Italy - when will the balloon go up?
Readers will be familiar with the phrase: "when the balloon goes up." For those who are not, it derives from the First World War. Whenever enemy activity was expected, observation balloons (this was somewhat before the era of drones) would be released to monitor the enemy troop movements. As a result, the raising of these balloons, which were visible to all, soon became a sign of pending enemy action.
And so today W&D is wondering when the balloon will finally go up about Italy. Don't get W&D wrong. W&D is a great lover of most things Italian. Amazing food, wine, vibrancy, history, culture and beauty all packed into a small country. W&D has wonderful memories of a bottle of Barolo at Villa D'Este, overlooking Lake Como. 'Ardship.
What's not to love about Italy? Well, aside from Italian drivers, it's about the economia italiana. By way of reminder:
- The economy has basically been stagnant for nearly two decades and it's not expected to return to its 2007 level of output until the mid-2020s
- Its economy is sclerotic, business investment has declined, productivity is stagnant
- Italy's public debt, at 133% of GDP, is one of the highest in the world
- The long stagnation has created serious problems in its banking system with high levels of non-performing loans - causing a further drag on economic growth and public finances
But wait. There's more!
The good times
The past couple of years have been relatively benign. There has been a modest upswing in the business cycle in the eurozone, a modicum of growth even returned to Italy itself. But:
- The upturn has been boosted by temporary factors: the large decline in the euro (boosting competitiveness) and the decline in the price of oil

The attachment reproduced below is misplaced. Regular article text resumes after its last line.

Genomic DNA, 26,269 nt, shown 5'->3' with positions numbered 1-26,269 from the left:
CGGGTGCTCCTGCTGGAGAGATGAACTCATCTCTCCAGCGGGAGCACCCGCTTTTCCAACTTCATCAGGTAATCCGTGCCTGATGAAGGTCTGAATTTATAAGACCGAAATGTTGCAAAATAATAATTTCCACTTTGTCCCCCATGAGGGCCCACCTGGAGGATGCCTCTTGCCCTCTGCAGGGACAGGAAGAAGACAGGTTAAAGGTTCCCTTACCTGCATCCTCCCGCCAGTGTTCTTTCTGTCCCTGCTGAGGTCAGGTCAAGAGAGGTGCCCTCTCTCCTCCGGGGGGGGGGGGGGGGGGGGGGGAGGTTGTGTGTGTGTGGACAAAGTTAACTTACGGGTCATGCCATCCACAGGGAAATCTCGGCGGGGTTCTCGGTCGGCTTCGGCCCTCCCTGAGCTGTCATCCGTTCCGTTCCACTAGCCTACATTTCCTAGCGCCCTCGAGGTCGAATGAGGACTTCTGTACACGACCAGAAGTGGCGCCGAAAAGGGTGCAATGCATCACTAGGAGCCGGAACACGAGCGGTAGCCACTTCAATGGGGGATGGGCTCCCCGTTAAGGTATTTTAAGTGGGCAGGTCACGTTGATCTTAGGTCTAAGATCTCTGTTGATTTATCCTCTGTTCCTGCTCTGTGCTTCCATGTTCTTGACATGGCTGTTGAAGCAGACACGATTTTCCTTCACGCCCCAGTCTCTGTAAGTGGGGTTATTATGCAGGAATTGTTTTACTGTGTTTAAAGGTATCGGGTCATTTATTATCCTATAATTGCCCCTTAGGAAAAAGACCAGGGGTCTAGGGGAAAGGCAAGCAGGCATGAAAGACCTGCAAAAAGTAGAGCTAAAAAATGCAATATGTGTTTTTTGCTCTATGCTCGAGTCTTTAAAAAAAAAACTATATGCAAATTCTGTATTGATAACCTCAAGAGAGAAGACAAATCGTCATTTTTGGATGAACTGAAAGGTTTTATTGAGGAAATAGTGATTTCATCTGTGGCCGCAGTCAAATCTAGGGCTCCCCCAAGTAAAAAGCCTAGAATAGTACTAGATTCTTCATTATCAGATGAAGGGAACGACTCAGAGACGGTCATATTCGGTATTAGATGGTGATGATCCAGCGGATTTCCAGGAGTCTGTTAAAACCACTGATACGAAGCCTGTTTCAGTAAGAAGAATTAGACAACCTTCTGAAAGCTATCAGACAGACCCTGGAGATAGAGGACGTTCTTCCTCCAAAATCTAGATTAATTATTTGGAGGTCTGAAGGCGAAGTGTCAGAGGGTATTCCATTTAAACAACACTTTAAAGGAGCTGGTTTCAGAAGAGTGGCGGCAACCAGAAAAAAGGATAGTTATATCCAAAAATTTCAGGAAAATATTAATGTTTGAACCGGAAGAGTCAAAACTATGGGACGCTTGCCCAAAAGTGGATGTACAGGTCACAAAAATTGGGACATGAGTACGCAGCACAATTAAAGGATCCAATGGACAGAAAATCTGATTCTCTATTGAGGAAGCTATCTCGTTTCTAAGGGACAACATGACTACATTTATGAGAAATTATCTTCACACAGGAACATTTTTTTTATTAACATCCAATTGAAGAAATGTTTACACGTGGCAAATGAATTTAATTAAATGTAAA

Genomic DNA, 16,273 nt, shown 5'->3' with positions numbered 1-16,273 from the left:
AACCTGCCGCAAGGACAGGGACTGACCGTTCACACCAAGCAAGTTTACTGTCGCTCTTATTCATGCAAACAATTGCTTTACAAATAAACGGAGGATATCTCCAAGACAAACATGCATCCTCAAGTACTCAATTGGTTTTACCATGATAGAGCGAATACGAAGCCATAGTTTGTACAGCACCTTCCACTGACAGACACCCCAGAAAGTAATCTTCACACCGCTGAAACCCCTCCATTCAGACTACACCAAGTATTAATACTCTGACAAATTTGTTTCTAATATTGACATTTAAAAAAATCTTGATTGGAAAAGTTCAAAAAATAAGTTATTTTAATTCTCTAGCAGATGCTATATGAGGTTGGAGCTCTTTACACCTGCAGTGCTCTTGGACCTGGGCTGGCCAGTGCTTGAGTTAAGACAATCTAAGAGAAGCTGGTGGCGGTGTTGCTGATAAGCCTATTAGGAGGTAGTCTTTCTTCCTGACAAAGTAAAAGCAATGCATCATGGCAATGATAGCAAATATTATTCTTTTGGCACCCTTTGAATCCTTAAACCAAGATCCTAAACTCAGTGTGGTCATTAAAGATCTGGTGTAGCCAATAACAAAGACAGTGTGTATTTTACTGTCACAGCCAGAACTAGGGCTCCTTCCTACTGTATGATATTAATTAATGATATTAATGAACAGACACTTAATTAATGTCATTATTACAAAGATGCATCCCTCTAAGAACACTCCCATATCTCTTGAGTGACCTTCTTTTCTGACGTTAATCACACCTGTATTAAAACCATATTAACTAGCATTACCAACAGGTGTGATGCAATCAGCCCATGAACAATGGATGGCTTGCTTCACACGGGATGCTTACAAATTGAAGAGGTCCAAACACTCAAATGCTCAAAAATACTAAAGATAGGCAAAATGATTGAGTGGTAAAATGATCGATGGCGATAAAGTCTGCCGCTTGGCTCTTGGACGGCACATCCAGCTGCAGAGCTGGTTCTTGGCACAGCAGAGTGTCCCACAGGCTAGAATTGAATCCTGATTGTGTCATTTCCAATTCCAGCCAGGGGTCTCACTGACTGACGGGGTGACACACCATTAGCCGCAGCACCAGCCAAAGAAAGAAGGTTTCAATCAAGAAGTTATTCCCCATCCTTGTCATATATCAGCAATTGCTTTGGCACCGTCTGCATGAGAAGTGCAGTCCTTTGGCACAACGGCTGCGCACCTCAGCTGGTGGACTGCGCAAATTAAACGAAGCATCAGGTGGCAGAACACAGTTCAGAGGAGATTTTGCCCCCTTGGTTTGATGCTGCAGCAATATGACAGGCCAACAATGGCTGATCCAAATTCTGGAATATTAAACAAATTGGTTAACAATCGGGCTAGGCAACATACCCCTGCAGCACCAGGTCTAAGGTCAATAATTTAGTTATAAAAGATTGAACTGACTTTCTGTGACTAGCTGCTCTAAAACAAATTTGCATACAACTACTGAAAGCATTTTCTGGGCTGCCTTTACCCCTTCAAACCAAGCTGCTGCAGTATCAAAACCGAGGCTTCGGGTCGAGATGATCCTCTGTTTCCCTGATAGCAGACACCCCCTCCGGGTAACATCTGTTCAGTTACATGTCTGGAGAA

- Too little progress has been made during this upturn: the banking crisis got much worse and the public debt/GDP ratio keeps on rising
If relatively good times can't improve these things by much, or not even at all, W&D fears what will happen during bad times.
Problemo numero uno: the euro paradox
The paradox of the euro is that monetary policy is set to the average of conditions across the eurozone, which means that it's too loose for some (Germany) and too tight for others (Italy, Greece, Portugal).
Within the euro, capital can also move freely to other parts seen as less risky, so capital perversely moves from the parts that need it most (Italy, Portugal, Greece) to those that need it less (the richer North).
If countries still had their own currencies, these moves would have led to a depreciation of the weak currencies and these capital flows would not have affected domestic monetary conditions, but with the euro there is no depreciation and capital is sucked out of the South. Both depress growth further.
In short, there are quite a few ways in which the euro has been dysfunctional for Italy. The relative calm in the last three to four years have masked these underlying problems, but they haven't gone away.
Problemo numero duo: ECB
The ECB has extended its asset buying program but reduced the amounts of purchases from 80 billion euros to 60 billion euros a month.